Water and UV radiation effectively and swiftly break down the crosslinked polymers in diaper liners without the use of any chemicals. This process allows the recycled plastic molecules to be repurposed for diverse applications.
Superabsorbent materials, like sodium polyacrylate, are key components in various hygiene and medical products, including diapers, bandages, and dressing materials. Typically, these crosslinked polymers, known for their high absorbency, are insoluble in water. Recycling them has traditionally necessitated the use of strong acids.
At high temperatures, they do not melt, but only degrade. The acids, however, “cut” the chains stabilizing the polymers after about 16 hours at 80 degrees Celsius and, hence, enabled recycling. This process is complex and expensive, which is why superabsorbers have hardly been reused. Annually, about two million tons of them end up in the trash or are incinerated.
Liquid in Five Minutes Instead of 16 Hours
Researchers from the Institute of Biological and Chemical Systems, the Institute for Biological Interfaces, and the Institute for Chemical Technology and Polymer Chemistry of KIT have now found that the crosslinked sodium polyacrylate polymers degrade under UV light after the uptake of water.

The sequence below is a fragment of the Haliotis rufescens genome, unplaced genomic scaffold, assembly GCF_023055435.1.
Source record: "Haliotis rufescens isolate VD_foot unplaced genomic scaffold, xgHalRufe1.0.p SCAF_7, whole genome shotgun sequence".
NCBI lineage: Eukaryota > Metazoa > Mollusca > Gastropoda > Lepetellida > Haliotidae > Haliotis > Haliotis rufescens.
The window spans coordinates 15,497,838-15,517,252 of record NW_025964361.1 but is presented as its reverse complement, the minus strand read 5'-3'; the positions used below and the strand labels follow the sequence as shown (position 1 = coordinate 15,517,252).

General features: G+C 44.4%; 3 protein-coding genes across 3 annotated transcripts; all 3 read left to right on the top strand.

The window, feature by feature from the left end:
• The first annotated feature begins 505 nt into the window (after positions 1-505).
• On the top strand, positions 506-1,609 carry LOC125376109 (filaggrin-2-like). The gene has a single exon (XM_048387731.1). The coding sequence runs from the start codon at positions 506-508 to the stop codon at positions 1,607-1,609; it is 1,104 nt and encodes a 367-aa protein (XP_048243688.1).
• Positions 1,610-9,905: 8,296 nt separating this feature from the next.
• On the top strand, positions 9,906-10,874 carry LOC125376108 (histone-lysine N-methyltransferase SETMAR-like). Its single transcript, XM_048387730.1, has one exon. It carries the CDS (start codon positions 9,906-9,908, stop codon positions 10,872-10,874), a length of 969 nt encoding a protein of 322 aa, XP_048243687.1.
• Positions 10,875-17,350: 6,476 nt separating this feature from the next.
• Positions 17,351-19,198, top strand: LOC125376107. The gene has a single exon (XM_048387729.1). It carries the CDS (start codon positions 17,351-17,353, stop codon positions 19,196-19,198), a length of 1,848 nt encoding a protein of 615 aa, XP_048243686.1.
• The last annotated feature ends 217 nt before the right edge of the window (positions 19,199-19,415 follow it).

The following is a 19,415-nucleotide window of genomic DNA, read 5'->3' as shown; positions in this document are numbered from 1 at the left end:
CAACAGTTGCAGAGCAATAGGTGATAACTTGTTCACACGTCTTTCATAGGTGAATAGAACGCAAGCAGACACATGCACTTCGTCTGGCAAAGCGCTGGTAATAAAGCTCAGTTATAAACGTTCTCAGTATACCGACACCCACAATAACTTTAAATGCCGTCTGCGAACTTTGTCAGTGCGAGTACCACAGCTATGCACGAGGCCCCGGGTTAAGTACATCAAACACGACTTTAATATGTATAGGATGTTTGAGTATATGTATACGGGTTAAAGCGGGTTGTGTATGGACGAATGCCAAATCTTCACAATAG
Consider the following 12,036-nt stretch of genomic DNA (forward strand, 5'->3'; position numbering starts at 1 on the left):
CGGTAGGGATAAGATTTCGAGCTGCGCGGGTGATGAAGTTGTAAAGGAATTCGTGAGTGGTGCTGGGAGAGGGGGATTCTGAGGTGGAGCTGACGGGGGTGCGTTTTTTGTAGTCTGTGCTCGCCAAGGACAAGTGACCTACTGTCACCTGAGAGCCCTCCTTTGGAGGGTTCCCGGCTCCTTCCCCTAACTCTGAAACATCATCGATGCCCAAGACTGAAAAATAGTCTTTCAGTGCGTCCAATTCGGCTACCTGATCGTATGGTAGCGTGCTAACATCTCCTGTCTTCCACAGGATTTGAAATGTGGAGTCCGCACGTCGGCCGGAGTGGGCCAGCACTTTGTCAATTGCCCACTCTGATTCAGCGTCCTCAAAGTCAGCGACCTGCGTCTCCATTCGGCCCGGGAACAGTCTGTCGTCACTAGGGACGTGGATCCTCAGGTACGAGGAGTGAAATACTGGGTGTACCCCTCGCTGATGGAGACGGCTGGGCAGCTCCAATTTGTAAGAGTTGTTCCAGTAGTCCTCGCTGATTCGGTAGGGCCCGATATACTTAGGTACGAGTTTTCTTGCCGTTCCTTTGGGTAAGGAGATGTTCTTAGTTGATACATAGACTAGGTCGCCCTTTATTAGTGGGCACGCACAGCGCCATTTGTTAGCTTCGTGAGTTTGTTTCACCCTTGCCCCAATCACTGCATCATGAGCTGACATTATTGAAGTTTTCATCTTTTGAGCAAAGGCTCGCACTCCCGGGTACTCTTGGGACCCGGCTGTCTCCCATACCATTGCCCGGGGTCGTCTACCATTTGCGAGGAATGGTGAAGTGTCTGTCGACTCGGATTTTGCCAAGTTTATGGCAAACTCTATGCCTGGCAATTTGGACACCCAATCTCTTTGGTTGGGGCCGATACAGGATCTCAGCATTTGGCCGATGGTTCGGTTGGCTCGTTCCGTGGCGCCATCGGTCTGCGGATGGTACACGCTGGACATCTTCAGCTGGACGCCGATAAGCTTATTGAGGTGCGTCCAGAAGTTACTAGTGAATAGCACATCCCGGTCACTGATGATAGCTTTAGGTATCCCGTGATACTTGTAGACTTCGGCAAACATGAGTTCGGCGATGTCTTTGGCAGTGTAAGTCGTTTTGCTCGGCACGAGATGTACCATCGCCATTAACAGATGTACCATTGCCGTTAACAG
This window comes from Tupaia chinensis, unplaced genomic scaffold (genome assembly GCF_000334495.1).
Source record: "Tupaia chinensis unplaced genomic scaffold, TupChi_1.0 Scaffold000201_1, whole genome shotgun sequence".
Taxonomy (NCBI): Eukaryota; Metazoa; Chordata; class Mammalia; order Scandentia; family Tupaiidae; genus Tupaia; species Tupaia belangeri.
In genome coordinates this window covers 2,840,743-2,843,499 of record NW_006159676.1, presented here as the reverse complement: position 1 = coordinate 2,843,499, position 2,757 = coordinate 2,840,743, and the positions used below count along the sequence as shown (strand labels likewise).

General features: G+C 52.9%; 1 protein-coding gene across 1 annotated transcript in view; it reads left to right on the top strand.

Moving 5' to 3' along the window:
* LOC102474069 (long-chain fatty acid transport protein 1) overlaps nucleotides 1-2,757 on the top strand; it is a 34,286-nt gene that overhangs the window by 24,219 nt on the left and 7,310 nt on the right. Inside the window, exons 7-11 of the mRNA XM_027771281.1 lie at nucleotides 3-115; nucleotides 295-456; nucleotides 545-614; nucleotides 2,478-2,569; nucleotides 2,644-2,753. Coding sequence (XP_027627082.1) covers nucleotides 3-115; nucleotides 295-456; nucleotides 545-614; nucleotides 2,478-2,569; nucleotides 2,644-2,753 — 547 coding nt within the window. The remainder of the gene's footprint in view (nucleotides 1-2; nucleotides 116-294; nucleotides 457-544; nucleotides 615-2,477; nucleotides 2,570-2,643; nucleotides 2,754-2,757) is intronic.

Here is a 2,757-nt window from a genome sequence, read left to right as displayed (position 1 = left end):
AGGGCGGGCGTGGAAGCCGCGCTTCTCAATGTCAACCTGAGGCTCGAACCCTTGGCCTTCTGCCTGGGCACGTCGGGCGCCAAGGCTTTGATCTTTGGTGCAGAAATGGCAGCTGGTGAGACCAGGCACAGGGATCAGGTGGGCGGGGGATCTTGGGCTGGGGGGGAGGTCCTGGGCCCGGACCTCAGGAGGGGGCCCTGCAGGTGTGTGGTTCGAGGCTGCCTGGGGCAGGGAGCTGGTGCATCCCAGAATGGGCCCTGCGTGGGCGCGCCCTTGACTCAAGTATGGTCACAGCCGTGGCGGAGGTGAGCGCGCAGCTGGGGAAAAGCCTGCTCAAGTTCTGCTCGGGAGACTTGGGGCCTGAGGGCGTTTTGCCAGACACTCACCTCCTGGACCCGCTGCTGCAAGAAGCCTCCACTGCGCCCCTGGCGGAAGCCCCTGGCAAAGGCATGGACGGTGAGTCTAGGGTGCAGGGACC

“The chains that link the polymers are broken by the light. Then, they are so loose that they swim in water and turn into liquid fibers,” Pavel Levkin, Professor at the Institute of Biological and Chemical Systems, explains. For their studies, the researchers cut out the liners from conventional diapers, wetted them with water, and exposed them to a lamp of 1000 W. After five minutes already did the solid material turned into a liquid that dropped into a collector. “This method with UV light is about 200 times faster than with acids,” Levkin says.
The Recycled Polymers Can Be Used in Various Ways
The team then used known processes to convert the liquid into new adhesives and dyes. “The observation that the substance is soluble and processible was of high importance. Most probably, it can be turned into many other products,” the scientist explains.
For their tests, the researchers used clean diapers. But it is also possible to separate the superabsorbers from used diapers. “Hence, there is no reason why close-to-reality use should not be possible,” Levkin says. The recycling method can be optimized ecologically at no cost by using solar power. “We have found a promising strategy for recycling superabsorbers. This will significantly reduce environmental pollution and contribute to a more sustainable use of polymers.”
Reference: “Diapers to Thickeners and Pressure-Sensitive Adhesives: Recycling of Superabsorbers via UV Degradation” by Shuai Li, Johannes M. Scheiger, Zhenwu Wang, Birgit Huber, Maxi Hoffmann, Manfred Wilhelm and Pavel A. Levkin, 7 September 2023, ACS Applied Materials & Interfaces.